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Wednesday, 27 June 2018
Page: 4138

South Australia: Mobile Black Spot Program

Senator GICHUHI (South Australia) (14:48): My question is to the Minister for Regional Communications, Senator McKenzie. Can the minister update the Senate on how the coalition government is delivering better mobile coverage to the many parts of rural and regional Australia, particularly in the electorate of Mayo?

Senator McKENZIE (VictoriaMinister for Rural Health, Minister for Sport, Minister for Regional Communications and Deputy Leader of The Nationals) (14:49): Thank you, Senator Gichuhi, for your question and for your advocacy for South Australia. We're delivering better mobile phone coverage through our $220 million investment in the Mobile Black Spot Program, unlike the Labor Party and the previous South Australian Labor government. Regional South Australians missed out, with only 37 of the 867 base stations funded under our program actually being located in regional South Australia. Fortunately for South Australians, things are changing for the better. At the federal level, the coalition is delivering on our commitment to improve mobile coverage, with a further $25 million committed to a fourth round of the coalition's $220 million Black Spot Program. But, now that there is a Liberal state government in South Australia, regional South Australians are in the box seat for better coverage, including the people in the seat of Mayo. The new South Australian Liberal government has committed $10 million to address black spots across regional South Australia, and I look forward to partnering with them. When I was walking the streets of Mayo with the local Liberal candidate, Georgina Downer, we spoke to small-business owners—owners of restaurants, cafes, travel agencies—about the importance of 21st century telecommunications infrastructure and what it means for their local businesses. Our commitment, combined with that of the South Australian Liberal government and a strong advocate like Georgina Downer being elected in the seat of Mayo, will mean that those regional communities will remain vibrant, sustainable and connected to essential emergency services and will use that increased digital connectivity to grow their local businesses and increase local jobs.

The PRESIDENT: Senator Gichuhi, a supplementary question.

Senator GICHUHI (South Australia) (14:51): Can the minister update the Senate on how the Mobile Black Spot Program is benefiting regional small business in my home state of South Australia?

Senator McKENZIE (VictoriaMinister for Rural Health, Minister for Sport, Minister for Regional Communications and Deputy Leader of The Nationals) (14:51): Yes, I can, Senator Gichuhi. When I was recently in South Australia, in the seat of Mayo, with Georgina Downer, we were speaking about the importance of the wine industry to the local area, particularly in the Adelaide Hills. We know the wine industry is worth about $6 billion to the GDP of South Australia and employs a lot of people in that area, but it's an international business and it requires digital connectivity to ensure they can compete internationally. Bec Hardy proudly runs the business Wines by Geoff Hardy with her family in the Adelaide Hills and she spoke about the importance of our investment to her business. It means that, at their cellar door in Kuitpo, customers can check in on social media, post a selfie while enjoying a drop in the Adelaide Hills or place an online wine order, post-tasting, on their mobile handset, allowing them to grow their business and employ more people locally. (Time expired)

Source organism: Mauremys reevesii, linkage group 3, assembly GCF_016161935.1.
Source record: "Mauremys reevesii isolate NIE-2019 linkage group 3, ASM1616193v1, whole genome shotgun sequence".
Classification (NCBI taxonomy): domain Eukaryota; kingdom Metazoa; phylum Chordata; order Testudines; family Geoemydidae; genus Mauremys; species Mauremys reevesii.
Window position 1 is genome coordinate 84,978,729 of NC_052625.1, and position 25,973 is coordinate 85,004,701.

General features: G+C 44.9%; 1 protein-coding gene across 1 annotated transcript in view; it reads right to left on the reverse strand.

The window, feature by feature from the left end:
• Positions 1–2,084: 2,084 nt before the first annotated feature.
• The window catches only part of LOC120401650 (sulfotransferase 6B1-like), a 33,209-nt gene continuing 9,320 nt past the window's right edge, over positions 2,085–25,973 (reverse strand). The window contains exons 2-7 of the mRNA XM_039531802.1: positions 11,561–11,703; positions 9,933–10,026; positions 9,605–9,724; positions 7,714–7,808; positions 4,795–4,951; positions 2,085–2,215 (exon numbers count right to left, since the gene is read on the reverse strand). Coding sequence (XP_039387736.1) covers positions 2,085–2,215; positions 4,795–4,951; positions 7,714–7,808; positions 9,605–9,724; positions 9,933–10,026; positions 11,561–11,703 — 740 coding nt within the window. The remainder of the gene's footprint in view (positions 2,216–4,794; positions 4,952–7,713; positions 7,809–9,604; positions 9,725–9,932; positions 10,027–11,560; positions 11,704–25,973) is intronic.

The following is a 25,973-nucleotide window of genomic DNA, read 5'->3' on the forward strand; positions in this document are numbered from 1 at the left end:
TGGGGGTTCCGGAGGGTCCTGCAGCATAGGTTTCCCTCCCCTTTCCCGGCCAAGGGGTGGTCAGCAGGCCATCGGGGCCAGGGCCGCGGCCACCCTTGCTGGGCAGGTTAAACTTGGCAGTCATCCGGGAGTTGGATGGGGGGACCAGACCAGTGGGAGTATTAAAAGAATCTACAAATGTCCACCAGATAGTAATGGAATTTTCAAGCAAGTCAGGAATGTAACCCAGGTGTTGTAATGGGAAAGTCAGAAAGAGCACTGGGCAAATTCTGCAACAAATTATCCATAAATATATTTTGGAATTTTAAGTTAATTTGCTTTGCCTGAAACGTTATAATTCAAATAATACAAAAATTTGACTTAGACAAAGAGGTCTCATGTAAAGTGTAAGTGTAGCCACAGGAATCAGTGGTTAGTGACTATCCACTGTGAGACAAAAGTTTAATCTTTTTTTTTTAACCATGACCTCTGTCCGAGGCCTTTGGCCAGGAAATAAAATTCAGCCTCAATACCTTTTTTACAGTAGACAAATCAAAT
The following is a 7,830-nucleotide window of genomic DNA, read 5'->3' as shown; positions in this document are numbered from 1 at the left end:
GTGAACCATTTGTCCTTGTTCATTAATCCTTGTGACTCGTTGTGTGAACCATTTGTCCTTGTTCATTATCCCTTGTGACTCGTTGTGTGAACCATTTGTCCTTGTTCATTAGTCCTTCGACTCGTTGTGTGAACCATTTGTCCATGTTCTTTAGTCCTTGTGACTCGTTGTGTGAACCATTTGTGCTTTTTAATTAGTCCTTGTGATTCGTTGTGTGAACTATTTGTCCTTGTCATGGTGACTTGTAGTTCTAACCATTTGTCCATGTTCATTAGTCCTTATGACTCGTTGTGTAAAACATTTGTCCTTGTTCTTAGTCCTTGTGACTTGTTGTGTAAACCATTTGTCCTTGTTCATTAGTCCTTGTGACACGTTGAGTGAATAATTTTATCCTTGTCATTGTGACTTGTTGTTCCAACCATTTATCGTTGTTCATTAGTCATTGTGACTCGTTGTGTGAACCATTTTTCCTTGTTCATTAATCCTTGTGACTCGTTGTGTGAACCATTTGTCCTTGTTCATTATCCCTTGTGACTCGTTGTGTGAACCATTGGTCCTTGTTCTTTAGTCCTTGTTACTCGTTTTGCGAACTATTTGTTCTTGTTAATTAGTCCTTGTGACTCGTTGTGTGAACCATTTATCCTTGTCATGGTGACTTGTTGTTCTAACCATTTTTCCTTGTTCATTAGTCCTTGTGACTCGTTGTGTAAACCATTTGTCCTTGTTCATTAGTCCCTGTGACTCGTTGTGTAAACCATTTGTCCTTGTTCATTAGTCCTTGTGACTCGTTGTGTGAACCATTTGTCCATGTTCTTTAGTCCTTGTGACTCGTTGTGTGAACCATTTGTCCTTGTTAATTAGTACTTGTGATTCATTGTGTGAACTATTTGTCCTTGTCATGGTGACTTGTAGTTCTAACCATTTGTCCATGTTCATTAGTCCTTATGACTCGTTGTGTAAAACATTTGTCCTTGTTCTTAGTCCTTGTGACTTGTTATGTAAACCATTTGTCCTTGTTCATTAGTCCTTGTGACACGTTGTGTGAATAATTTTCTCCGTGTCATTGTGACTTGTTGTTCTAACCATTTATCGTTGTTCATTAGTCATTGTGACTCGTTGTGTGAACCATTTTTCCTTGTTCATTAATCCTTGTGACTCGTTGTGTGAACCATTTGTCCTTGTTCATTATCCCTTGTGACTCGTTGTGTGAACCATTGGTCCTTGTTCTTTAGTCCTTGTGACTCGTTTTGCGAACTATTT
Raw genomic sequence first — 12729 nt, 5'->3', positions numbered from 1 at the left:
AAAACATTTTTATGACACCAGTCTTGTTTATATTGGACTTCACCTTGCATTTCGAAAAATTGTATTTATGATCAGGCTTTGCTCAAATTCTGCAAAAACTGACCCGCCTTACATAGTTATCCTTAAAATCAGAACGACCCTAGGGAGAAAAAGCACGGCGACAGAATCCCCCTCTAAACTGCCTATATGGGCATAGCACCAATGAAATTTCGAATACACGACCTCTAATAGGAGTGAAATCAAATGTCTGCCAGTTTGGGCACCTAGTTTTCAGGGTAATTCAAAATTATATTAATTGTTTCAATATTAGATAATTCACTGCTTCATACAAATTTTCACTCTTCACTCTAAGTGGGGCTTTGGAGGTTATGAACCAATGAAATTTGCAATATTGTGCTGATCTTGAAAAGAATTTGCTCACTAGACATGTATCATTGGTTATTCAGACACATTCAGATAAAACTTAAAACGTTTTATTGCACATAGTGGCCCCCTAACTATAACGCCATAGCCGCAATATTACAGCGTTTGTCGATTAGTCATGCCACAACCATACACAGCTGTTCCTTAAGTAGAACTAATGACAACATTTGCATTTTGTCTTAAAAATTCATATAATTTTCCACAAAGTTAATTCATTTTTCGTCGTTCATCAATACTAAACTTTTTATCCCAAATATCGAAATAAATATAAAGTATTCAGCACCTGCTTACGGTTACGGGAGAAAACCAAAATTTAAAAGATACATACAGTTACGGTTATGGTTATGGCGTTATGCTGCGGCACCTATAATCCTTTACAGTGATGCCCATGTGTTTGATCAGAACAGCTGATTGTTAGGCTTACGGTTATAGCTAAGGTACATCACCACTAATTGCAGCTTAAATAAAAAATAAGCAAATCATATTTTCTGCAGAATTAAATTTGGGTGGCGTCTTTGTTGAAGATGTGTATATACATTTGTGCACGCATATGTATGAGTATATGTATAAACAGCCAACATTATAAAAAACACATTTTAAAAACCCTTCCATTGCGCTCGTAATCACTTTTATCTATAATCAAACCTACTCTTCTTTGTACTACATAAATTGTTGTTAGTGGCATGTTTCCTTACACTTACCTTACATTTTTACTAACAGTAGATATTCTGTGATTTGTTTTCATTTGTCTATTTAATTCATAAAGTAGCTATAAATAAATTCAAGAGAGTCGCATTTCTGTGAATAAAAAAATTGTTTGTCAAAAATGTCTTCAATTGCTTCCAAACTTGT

The PRESIDENT: Senator Gichuhi, a final supplementary question.

Senator GICHUHI (South Australia) (14:52): Is the minister aware of any alternative to the Mobile Black Spot Program?

Senator McKENZIE (VictoriaMinister for Rural Health, Minister for Sport, Minister for Regional Communications and Deputy Leader of The Nationals) (14:53): Well, sadly, Senator Gichuhi, I'm not. The Australian Labor Party's approach to regional telecommunications policy is actually a lot like regional black spots: nothing; silence; absolutely no bars. We can look across the aisle and ask: what are they doing for regional black spots in regional Australia? Let's compare them. Two hundred and twenty million dollars from us has been leveraged with state governments and telcos to deliver $680 million of investment. Labor: silence. There are 867 base stations across the country, which I'm hoping, with our increased investment, will grow to 1,000. But, when we look across the aisle, there is absolute silence. The coalition government is the only government that backs regional Australia and our entrepreneurial spirit through increased connectivity.